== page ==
New Jersey Took a Big Step Toward Eliminating Public Defender Fees. But Some Costs Remain.

Advocates say there is more work to be done to ensure public defenders don’t come with a price tag.

New Jersey Took a Big Step Toward Eliminating Public Defender Fees. But Some Costs Remain.

Advocates say there is more work to be done to ensure public defenders don’t come with a price tag.

Earlier this summer, New Jersey Governor Phil Murphy signed legislation eliminating onerous fees imposed on people assigned counsel from the state’s Office of the Public Defender (OPD). The law, which took effect immediately, also wiped out all debt owed by former OPD clients.

Advocates who spoke to The Appeal applauded the new law.

“[The legislation] takes the right to counsel, which is granted by the Constitution, out from behind a paywall,” said Marleina Ubel, Policy Analyst at New Jersey Policy Perspective (NJPP), a nonpartisan think tank, and the author of “The High Cost of ‘Free’ Representation: Why New Jersey Should Eliminate Public Defender Fees,” published last year.

But, Ubel warned, “the work isn’t done.” People tried in municipal courts—which tend to handle less severe offenses—can still incur fees just for applying for court-appointed counsel. As such, Ubel said, New Jersey lawmakers need to keep pushing to eliminate defender fees in all circumstances.

According to a 2022 report by the National Legal Aid & Defender Association, the overwhelming majority of states bill people for using a court-appointed attorney. Failure to pay counsel fees can have devastating consequences in some states.

“Most people can’t afford to pay these fees,” said Priya Sarathy Jones, the Deputy Executive Director of the Fines and Fees Justice Center, an advocacy organization. “The person is already indigent. That is how they received counsel.”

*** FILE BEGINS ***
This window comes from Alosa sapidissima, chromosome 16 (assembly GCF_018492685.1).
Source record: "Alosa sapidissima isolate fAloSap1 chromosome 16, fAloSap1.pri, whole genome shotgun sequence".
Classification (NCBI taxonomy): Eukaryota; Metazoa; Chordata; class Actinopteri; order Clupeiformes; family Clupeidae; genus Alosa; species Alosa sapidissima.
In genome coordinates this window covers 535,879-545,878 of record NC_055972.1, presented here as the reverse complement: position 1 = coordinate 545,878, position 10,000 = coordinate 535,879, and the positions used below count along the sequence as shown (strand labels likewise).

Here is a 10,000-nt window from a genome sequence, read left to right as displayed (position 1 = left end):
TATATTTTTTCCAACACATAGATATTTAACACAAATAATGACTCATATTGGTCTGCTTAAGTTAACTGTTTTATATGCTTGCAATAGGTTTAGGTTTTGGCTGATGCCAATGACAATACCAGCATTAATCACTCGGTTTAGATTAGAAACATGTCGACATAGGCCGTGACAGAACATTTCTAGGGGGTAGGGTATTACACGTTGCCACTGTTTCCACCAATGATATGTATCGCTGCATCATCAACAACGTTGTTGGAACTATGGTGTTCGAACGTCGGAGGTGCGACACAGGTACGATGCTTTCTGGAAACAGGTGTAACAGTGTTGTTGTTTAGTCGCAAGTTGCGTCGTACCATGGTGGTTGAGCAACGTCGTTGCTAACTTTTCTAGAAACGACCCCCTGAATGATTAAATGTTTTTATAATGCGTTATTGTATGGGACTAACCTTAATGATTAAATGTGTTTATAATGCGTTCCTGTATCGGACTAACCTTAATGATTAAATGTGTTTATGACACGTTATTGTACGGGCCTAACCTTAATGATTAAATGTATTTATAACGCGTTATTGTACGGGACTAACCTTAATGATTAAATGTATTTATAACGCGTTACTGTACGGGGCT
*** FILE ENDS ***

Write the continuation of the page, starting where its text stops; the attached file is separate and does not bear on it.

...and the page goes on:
Under New Jersey’s previous statute, OPD clients owed higher fees based on the seriousness of the offense and how quickly courts could resolve the case. People charged with first or second-degree crimes were billed $750 for the first five days of a trial, while those facing third or fourth-degree charges had to pay $500. After the first five days, each additional three-day period would cost another $500. Although no one could be denied counsel based on an inability to pay, advocates said the cost placed severe burdens on indigent clients.

“We can’t say that there’s this fundamental right [to counsel] if you have to take on debt to practice that right,” Joe Johnson, Policy Counsel at the American Civil Liberties Union of New Jersey, told The Appeal.

According to Johnson, Black residents in New Jersey faced a disproportionate burden from these fees. A 2021 report from The Sentencing Project revealed that in New Jersey, Black people were imprisoned at more than twelve times the rate at which white people were—the worst disparity rate in the nation. The same report found that New Jersey was one of only 12 states where more than half the prison population was Black.

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While the legislation was an important victory, low-income residents may still have to pay for exercising their right to counsel in some cases, said NJPP’s Ubel. The new law only applies to OPD clients. OPD represents people in state courts, not municipal courts. Municipal courts can charge defendants an application fee of not more than $200 just for applying for court-appointed counsel.

Municipal charges generally carry less severe sentences than state charges, but some can still have catastrophic consequences, a fact recognized by both the state’s highest court and the legislature. People may be sent to municipal court for various conduct, from a traffic ticket to simple assault, which carries up to six months in jail.

In New Jersey, low-income defendants tried at the municipal level have a right to counsel without cost if they face imprisonment or another “consequence of magnitude.” However, they receive municipal public defenders from offices unrelated to OPD.

Ultimately, lawmakers should pass legislation to wipe out the municipal application fee as well, said Ubel.

“The goal would be to eliminate [counsel fees] across the board,” she said. “No one should have to have their right to counsel come with a price tag.”

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